Course Details

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Course Details 2017-05-19T00:12:27+00:00

A detailed course map and elevation chart are below but first a description of each leg or section of the course.

The very first ever running of The Hillary was on 28th March 2014 and was a great success. Check out the videos from the past three years to see what all the fuss is about.  The videos showcase the variety of terrain and stunning views.

2016 2015 2014

 

Detailed Leg by Leg Description of the Course

Arataki to Huia (14km)

Starting at the Arataki Visitors Centre you begin with a small 2km loop of the picturesque Nature Trail to spread participants out. Nicely graveled wide tracks of the nature trail are accessed through a tunnel under the main road.  The downward leg of this loop is rewarded with a good bite of an uphill back to the start and onto the Hillary Trail proper.  From the visitors centre the trail descends for a couple of km on the wide open but bush covered Slip Track. At the bottom of the hill it’s a right turn onto Pipeline Track and pretty soon after the turn your first stream crossing.  After Pipeline Track you are on a gravel dam access road for a bit which has a good climb to the start of Hamilton Track.  The dreaded Hamilton track once had the nickname “the mud monster” due to its habit of eating shoes for breakfast but is now a great mix of sweet, rooty single track, boardwalks through Kauri and some lightly graveled sections.  The first half of Hamilton is a gradual climb to the summit after which you gently meander down the other side getting occasional glimpses through the bush of Huia in the distance. Once off Hamilton Track you are again on a small service road that leads you alongside the dam and into Huia. Once past the top of the dam you head down the sealed road to the road intersection with the bridge that leads to the Huia Village. Head straight at this point and after a steep little climb you head right again to a public farm.  The trail weaves through the farm down to the bubbling Karamatura stream which you cross and arrive at the first aid station.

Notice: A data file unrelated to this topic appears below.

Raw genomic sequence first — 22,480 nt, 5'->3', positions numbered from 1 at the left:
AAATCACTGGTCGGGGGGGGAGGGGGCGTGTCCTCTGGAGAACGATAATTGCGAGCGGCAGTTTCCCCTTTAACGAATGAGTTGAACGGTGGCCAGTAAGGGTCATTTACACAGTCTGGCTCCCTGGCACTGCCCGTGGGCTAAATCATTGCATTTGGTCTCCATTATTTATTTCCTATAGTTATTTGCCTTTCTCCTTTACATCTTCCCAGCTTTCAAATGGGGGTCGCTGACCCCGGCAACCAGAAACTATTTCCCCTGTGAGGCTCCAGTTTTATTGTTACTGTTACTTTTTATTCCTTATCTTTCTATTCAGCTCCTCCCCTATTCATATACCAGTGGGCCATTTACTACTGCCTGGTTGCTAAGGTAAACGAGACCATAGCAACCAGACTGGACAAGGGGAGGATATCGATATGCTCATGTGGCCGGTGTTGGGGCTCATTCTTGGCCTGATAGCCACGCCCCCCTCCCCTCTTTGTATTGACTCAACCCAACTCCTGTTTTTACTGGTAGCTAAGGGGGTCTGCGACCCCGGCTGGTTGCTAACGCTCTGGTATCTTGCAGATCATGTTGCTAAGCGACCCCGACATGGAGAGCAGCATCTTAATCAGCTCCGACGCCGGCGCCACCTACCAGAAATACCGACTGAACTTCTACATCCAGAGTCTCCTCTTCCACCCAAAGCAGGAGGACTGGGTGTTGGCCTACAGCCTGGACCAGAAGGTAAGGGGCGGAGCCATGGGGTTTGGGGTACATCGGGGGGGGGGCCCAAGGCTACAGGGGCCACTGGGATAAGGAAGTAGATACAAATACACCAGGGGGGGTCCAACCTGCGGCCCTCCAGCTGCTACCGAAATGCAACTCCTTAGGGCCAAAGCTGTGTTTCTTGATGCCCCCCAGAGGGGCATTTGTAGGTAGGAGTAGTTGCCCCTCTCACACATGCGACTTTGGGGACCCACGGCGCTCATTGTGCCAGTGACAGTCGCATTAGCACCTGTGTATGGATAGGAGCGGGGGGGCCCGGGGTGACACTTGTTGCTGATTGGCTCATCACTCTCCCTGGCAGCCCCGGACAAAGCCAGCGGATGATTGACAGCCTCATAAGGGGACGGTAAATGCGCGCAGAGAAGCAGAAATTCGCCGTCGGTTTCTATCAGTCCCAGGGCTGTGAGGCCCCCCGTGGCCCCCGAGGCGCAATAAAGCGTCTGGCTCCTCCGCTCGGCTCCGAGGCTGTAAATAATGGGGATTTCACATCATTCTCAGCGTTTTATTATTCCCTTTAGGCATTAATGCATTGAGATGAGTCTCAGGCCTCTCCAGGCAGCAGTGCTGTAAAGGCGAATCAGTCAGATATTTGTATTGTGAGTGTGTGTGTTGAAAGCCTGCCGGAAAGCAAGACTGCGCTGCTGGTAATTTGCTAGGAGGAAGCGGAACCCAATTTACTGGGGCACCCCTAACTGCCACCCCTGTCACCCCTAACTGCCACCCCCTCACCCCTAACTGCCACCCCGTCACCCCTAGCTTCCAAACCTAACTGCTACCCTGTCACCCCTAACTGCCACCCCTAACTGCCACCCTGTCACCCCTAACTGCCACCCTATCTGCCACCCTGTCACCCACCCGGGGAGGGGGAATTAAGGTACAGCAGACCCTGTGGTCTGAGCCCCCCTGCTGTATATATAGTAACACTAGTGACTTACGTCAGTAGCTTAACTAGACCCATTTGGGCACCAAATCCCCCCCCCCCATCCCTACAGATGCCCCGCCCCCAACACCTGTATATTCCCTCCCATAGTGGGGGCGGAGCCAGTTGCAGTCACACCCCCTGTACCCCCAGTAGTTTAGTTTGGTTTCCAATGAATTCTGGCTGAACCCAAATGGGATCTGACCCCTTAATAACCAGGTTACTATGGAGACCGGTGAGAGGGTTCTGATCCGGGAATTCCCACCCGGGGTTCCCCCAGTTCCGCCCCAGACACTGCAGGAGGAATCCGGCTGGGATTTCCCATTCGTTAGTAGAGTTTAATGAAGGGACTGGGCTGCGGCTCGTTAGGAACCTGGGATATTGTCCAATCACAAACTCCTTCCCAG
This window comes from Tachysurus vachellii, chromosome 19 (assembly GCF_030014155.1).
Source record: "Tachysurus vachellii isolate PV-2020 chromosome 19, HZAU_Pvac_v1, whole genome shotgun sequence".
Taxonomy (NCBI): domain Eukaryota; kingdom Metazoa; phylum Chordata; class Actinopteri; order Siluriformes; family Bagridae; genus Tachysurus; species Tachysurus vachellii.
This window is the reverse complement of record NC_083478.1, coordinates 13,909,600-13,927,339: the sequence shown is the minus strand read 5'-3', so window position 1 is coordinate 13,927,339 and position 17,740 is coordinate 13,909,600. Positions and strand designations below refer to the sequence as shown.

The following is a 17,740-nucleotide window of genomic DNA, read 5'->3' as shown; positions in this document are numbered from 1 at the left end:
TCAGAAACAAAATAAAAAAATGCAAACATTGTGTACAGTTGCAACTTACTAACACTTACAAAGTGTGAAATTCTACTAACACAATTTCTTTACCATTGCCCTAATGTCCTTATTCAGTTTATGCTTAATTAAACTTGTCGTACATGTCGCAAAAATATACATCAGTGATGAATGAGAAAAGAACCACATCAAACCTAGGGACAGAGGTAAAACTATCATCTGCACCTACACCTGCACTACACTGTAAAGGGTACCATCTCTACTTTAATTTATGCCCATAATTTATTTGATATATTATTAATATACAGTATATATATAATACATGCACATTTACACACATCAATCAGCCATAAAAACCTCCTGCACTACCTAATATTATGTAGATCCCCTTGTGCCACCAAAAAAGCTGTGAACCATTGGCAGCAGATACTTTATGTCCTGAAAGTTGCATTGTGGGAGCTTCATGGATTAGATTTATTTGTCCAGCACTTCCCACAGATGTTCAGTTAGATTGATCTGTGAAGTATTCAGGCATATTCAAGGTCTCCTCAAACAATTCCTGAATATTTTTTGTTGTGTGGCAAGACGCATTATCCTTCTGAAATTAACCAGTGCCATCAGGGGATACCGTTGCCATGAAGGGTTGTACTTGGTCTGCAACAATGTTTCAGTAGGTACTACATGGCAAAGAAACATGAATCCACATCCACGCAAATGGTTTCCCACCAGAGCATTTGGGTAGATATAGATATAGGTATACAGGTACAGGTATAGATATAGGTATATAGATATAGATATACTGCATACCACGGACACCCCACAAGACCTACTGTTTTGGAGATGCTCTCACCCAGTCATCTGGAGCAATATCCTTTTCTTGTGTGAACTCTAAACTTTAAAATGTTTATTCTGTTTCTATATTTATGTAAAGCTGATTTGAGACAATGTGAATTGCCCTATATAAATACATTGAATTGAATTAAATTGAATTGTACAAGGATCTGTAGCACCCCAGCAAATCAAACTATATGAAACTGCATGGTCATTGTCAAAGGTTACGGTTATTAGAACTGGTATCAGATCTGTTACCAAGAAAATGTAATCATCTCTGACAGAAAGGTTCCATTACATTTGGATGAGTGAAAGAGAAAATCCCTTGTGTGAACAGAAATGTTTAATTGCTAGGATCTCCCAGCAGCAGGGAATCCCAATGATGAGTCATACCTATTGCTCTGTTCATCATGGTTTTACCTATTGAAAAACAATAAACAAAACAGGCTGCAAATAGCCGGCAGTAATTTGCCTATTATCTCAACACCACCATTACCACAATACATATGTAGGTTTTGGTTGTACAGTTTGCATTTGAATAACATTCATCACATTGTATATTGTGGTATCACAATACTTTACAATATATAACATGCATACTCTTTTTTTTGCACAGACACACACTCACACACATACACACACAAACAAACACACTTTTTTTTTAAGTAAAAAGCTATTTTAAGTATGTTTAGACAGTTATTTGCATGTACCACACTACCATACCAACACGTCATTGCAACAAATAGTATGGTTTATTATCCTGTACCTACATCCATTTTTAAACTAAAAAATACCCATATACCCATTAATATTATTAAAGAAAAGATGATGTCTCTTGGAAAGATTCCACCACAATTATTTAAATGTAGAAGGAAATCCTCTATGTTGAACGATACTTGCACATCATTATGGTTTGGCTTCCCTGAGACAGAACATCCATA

Huia to Whatipu (12km)

After replenishing yourself at the aid station you head out on the Karamatura Track which follows the stream for a while before climbing steeply (over less than 2km) up to the ridgeline just over 400m above sea level (from where the aid station was!). This is a solid climb and one of the bigger ones of the day! You’re welcomed at the top by beautiful, open, mature native forest. Turn left and cruise along the ridgeline towards the Mt Donald McLean trig. Fear not, you don’t climb to the top as you turn right just before it and drop downhill on the Pururi Ridge Track. This is an ancient track used by Maori and logging crews over the centuries. Near the end of this gentle downhill you pop out from the bush for a moment to get an expansive view of Whatipu in the distance.  You cross the gravel road and onto Omanawanui Track. This is a crowd favourite as it undulates (not to downplay it – they are mighty big undulations) on sometime razor-edge ridges with big drops directly down to the water of the Manuaku Harbour on one side and the Whatipu valley on the other. After a few big quad killing ups and down you finally descend steeply into the Whatipu Aid station (which is next to an old and unique historic lodge from when Whatipu was a bustling town), all the while, with massive views of the wild west coast beach of Whatipu and the mouth of the Manukau Harbour.

Whatipu to Karekare (11km)

A treat greets you less than a minute after you leave the aid station. A good steady climb on Gibbons Track – the first bit is a good 200m vertical climb up a narrow track weaving between beautiful old trees before flattening out a little to be a gentle climb (and a couple of small relieving downhills) to the top. At the junction at the top you take the left hand track which is a very technical mainly downhill Muir Track.  For the confident this technical section is a treat – zig zagging down while making sure your feet land in the right place to stay upright! Muir track drops into the magnificent dinosaur-age like Pararaha valley, past a campsite, through a stream and onto a boardwalk, through the often flooded marsh.  The event route varies from the official trail here, taking the right hand Buck Taylor Track instead of heading to the sand dunes, which are a scientific reserve and hence not allowable for an event.  This is a steep climb up the southern side of a valley whose beauty can take your breath away, to the track junction where you take a left along Zion Hill Track.  This climbs slowly at first and then drops down to the lovely Pohutukawa glade and into Karekare which is the next aid station.

Karekare to Piha (9km)